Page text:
\begin{aligned}
&2^2+4^2+\cdots+(n-1)^2\\\\
=&1^2+2^2+\cdots+n^2-(1^2+3^2+\cdots+n^2)\\\\
=&\sum_{i=1}^{n}i^2-\sum_{i=1}^{\frac{n+1}{2}}(2i-1)^2\\\\
=&\frac{1}{6}n(n+1)(2n+1)-\frac{1}{6}n(n+1)(n+2)\\\\
=&\frac{1}{6}n(n+1)(n-1)
\end{aligned}
$$
So when $n$ is odd
$$
\begin{aligned}
&\sum_{i=1}^{\frac{n-1}{2}} \sum_{j=1}^{2i}j\\\\
=&\frac{1}{2}(\frac{1}{6}n(n+1)(n-1)+\frac{1}{4}(n+1)(n-1))\\\\
=&\frac{1}{24}(n-1)(n+1)(2n+3)\\\\
\end{aligned}
$$
$$
\begin{aligned}
&\sum_{i=1}^{n} \sum_{j=1}^{i} j + \sum_{i=1}^{\frac{n-1}{2}} \sum_{j=1}^{2i}j\\\\
=&\frac{1}{6}n(n+1)(n+2)+\frac{1}{24}(n-1)(n+1)(2n+3)\\\\
=&\frac{1}{8}(n+1)(2n^2+3n-1)\\\\
\end{aligned}
$$
And when $n$ is even
$$
\begin{aligned}
&\sum_{i=1}^{\frac{n}{2}} \sum_{j=1}^{2i-1}j\\\\
=&\frac{1}{2}(\frac{1}{6}n(n+1)(n-1)+\frac{1}{4}n^2)\\\\
=&\frac{1}{24}n(2n-1)(n+2)\\\\
\end{aligned}
$$
$$
\begin{aligned}
&\sum_{i=1}^{n} \sum_{j=1}^{i} j + \sum_{i=1}^{\frac{n}{2}} \sum_{j=1}^{2i-1}j\\\\
&=\frac{1}{6}n(n+1)(n+2)+\frac{1}{24}n(2n-1)(n+2)\\\\
&=\frac{1}{8}n(n+2)(2n+1)\\\\
\end{aligned}
$$
### Final result
After a lot of calculations on some long equations, we finally get our elegant result.
$$
\begin{cases}
\frac{1}{8}(n+1)(2n^2+3n-1)\ n\ is\ odd\\\\
\frac{1}{8}n(n+2)(2n+1)\ n\ is\ even\\\\
\end{cases}
$$
And since
$$
\begin{aligned}
\frac{1}{8}n(n+2)(2n+1)&=\frac{1}{8}(2n^3+5n^2+2n)\\\\
\frac{1}{8}(n+1)(2n^2+3n-1)&=\frac{1}{8}(2n^3+5n^2+2n-1)\\\\
&=\frac{1}{8}n(n+2)(2n+1)-\frac{1}{8}\\\\
&=\lfloor \frac{1}{8}n(n+2)(2n+1) \rfloor
\end{aligned}
$$
So the height $n$ relates to the number of triangles $x$ satisfy:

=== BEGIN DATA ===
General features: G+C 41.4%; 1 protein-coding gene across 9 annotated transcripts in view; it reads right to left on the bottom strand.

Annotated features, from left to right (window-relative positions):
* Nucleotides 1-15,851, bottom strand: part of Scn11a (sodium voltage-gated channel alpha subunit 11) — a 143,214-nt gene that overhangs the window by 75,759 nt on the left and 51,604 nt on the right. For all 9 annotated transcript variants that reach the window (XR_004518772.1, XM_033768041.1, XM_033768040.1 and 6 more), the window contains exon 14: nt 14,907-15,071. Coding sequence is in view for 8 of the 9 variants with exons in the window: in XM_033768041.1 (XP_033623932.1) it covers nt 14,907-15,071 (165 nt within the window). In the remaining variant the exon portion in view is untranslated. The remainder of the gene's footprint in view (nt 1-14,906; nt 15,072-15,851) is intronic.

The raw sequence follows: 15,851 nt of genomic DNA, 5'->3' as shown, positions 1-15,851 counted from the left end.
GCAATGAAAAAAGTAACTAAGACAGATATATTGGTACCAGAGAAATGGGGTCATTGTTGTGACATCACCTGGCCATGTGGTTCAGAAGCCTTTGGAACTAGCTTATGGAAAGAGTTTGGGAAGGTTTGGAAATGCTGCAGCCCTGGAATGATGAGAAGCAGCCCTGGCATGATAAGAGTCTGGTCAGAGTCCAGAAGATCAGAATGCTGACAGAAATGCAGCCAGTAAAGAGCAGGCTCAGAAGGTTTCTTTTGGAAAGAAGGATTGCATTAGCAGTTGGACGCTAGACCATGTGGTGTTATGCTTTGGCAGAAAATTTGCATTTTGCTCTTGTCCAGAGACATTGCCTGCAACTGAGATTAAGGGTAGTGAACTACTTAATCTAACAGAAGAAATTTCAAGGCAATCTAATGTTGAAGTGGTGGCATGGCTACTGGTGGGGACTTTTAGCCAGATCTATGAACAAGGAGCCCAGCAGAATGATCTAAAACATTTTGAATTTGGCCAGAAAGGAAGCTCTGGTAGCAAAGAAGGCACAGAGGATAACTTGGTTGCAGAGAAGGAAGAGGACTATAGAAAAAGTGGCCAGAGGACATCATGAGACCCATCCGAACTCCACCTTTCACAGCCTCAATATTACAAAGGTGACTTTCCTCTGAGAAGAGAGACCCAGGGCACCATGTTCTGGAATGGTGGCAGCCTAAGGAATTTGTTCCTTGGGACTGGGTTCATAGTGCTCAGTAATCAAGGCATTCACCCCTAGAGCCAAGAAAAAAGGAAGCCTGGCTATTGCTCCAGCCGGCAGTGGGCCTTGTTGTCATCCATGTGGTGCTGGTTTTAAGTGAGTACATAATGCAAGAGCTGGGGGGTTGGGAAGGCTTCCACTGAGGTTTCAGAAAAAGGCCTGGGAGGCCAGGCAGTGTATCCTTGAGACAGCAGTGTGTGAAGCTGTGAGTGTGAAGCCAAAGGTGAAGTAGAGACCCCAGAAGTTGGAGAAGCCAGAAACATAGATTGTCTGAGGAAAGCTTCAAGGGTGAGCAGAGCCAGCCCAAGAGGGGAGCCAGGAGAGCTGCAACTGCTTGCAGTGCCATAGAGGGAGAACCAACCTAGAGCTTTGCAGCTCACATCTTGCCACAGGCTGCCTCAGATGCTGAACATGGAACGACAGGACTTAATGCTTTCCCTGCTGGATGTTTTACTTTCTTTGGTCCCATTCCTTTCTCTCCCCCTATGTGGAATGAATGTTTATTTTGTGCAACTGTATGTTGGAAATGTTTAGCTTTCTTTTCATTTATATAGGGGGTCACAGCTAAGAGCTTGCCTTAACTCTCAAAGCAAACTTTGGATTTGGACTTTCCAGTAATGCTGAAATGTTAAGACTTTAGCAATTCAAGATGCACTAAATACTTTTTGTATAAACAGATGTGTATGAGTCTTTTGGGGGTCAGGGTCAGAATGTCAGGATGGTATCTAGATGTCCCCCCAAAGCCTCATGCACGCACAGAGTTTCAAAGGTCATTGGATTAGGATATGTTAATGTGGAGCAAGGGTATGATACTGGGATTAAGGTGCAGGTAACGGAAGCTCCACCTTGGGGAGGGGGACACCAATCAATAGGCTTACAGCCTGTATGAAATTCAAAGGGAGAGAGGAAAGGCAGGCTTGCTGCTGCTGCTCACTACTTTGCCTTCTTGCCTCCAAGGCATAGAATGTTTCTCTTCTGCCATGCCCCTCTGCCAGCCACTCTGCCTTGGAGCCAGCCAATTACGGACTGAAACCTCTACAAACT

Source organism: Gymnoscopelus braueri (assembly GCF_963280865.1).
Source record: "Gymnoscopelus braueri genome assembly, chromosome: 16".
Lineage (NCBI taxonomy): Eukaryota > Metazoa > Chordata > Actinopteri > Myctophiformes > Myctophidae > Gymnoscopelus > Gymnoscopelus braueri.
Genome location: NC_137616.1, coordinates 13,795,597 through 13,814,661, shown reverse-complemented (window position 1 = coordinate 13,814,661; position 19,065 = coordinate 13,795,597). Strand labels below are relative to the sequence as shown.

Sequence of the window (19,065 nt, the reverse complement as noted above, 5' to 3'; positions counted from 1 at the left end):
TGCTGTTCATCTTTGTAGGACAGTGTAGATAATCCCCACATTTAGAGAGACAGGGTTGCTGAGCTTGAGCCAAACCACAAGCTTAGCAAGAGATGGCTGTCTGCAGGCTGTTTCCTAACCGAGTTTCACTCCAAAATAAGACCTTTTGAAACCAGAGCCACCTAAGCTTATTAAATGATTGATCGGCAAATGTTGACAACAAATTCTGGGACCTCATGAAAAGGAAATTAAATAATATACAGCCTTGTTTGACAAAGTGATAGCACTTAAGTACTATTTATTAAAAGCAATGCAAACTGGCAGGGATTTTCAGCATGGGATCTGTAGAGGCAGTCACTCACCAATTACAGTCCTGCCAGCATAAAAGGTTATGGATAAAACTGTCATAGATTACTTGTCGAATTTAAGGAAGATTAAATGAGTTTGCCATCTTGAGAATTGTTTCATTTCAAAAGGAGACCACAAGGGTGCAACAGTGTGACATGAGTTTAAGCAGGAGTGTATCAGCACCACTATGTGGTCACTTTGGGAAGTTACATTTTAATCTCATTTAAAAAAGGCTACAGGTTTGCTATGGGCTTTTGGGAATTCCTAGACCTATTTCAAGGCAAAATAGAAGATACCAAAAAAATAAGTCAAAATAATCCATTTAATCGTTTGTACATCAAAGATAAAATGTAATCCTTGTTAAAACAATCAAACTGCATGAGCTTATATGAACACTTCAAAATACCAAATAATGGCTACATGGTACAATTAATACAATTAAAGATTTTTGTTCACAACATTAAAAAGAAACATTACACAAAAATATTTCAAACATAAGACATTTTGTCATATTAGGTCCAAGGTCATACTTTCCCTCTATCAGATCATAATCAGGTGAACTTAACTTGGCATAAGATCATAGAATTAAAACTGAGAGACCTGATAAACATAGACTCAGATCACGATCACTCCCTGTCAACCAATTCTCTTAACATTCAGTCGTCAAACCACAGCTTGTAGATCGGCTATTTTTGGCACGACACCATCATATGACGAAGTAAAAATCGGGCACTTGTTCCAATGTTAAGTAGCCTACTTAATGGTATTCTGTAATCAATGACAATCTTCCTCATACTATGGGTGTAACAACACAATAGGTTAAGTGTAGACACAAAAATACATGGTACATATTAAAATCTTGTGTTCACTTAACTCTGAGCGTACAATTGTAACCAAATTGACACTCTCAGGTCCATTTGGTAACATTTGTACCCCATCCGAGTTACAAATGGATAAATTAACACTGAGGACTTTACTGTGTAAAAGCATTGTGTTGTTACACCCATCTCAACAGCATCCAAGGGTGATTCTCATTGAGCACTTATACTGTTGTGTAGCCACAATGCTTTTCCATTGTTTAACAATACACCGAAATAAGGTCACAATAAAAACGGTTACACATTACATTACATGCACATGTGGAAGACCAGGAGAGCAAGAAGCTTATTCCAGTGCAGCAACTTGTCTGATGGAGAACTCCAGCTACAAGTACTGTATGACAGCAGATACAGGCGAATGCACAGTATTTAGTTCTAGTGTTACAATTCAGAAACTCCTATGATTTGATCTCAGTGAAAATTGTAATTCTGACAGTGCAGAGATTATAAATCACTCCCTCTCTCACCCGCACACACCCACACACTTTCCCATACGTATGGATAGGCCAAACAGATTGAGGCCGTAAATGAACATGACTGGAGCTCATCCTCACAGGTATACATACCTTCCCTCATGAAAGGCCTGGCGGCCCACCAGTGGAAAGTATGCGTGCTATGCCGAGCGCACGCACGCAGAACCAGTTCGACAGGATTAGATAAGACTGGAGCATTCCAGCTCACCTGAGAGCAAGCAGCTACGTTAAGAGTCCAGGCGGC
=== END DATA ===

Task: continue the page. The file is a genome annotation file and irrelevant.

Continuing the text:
$$x=\lfloor \frac{1}{8}n(n+2)(2n+1)\rfloor$$
When $n=100$, the number is $256275$, which is the same as the result from our "double sum" Python program.
## The ending and more
By searching the sequence $1,5,13,27,\cdots$ on [oeis.org](https://oeis.org), you can find the sequence [A002717](https://oeis.org/A002717), which is exactly what we have proved today. There are some interesting information on that page about some other research on the sequence and the triangle counting problem.
An alternative approach: [Ralph E. Edwards et al., Problem 889: A well-known problem, Math. Mag., 47 (1974), 289-292.](https://www.jstor.org/stable/2688056?seq=5#metadata_info_tab_contents)
Some history and other fancy proves: [M. E. Larsen, The eternal triangle - a history of a counting problem, College Math. J., 20 (1989), 370-392.](http://web.math.ku.dk/~mel/mel.pdf)
By comparison, my approach did not actually explain the double sum's correctness very strictly. When transforming the double sum into the polynomial, it is also more straightforward and "brute force" instead of looking for more properties from the triangles.
But overall, it is still a nice and enjoyable journey and here are some further questions which you can think about:
1. How to prove the correctness of the double sum strictly?
2. We have proved $\sum_{i=1}^{n}i^2$, how about $\sum_{i=1}^{n}i^3$ or $\sum_{i=1}^{n}i^k$?
3. How about $\sum_{i=1}^{n}\frac{1}{i}$?